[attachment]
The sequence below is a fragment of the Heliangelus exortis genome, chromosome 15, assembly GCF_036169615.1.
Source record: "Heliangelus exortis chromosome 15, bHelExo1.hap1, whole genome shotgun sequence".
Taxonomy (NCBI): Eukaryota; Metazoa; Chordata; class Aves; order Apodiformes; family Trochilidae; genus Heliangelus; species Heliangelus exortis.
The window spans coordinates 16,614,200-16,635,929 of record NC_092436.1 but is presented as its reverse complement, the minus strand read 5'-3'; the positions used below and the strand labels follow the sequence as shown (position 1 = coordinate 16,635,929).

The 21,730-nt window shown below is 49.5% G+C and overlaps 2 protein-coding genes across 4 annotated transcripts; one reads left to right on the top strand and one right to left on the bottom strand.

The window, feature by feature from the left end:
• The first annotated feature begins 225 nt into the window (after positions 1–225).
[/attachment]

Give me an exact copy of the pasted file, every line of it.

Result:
The sequence below is a fragment of the Heliangelus exortis genome, chromosome 15, assembly GCF_036169615.1.
Source record: "Heliangelus exortis chromosome 15, bHelExo1.hap1, whole genome shotgun sequence".
Taxonomy (NCBI): Eukaryota; Metazoa; Chordata; class Aves; order Apodiformes; family Trochilidae; genus Heliangelus; species Heliangelus exortis.
The window spans coordinates 16,614,200-16,635,929 of record NC_092436.1 but is presented as its reverse complement, the minus strand read 5'-3'; the positions used below and the strand labels follow the sequence as shown (position 1 = coordinate 16,635,929).

The 21,730-nt window shown below is 49.5% G+C and overlaps 2 protein-coding genes across 4 annotated transcripts; one reads left to right on the top strand and one right to left on the bottom strand.

The window, feature by feature from the left end:
• The first annotated feature begins 225 nt into the window (after positions 1–225).